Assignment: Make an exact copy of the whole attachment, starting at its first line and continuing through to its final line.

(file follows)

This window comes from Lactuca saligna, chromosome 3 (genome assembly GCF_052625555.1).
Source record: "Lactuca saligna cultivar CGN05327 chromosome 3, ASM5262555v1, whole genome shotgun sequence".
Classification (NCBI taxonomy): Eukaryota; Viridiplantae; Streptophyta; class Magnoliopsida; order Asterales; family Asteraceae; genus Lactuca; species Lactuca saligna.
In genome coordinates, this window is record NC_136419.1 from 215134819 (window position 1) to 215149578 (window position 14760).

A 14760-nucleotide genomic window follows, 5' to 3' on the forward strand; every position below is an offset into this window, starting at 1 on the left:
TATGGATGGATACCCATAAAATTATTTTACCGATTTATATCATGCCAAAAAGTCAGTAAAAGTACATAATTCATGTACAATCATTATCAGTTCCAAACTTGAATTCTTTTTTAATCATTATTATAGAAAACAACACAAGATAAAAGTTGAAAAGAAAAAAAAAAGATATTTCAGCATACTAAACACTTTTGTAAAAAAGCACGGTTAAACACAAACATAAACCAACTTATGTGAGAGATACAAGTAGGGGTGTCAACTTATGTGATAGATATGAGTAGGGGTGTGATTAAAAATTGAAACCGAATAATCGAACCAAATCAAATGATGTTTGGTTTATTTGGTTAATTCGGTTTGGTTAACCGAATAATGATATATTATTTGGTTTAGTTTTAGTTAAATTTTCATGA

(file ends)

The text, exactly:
This window comes from Lactuca saligna, chromosome 3 (genome assembly GCF_052625555.1).
Source record: "Lactuca saligna cultivar CGN05327 chromosome 3, ASM5262555v1, whole genome shotgun sequence".
Classification (NCBI taxonomy): Eukaryota; Viridiplantae; Streptophyta; class Magnoliopsida; order Asterales; family Asteraceae; genus Lactuca; species Lactuca saligna.
In genome coordinates, this window is record NC_136419.1 from 215134819 (window position 1) to 215149578 (window position 14760).

A 14760-nucleotide genomic window follows, 5' to 3' on the forward strand; every position below is an offset into this window, starting at 1 on the left:
TATGGATGGATACCCATAAAATTATTTTACCGATTTATATCATGCCAAAAAGTCAGTAAAAGTACATAATTCATGTACAATCATTATCAGTTCCAAACTTGAATTCTTTTTTAATCATTATTATAGAAAACAACACAAGATAAAAGTTGAAAAGAAAAAAAAAAGATATTTCAGCATACTAAACACTTTTGTAAAAAAGCACGGTTAAACACAAACATAAACCAACTTATGTGAGAGATACAAGTAGGGGTGTCAACTTATGTGATAGATATGAGTAGGGGTGTGATTAAAAATTGAAACCGAATAATCGAACCAAATCAAATGATGTTTGGTTTATTTGGTTAATTCGGTTTGGTTAACCGAATAATGATATATTATTTGGTTTAGTTTTAGTTAAATTTTCATGA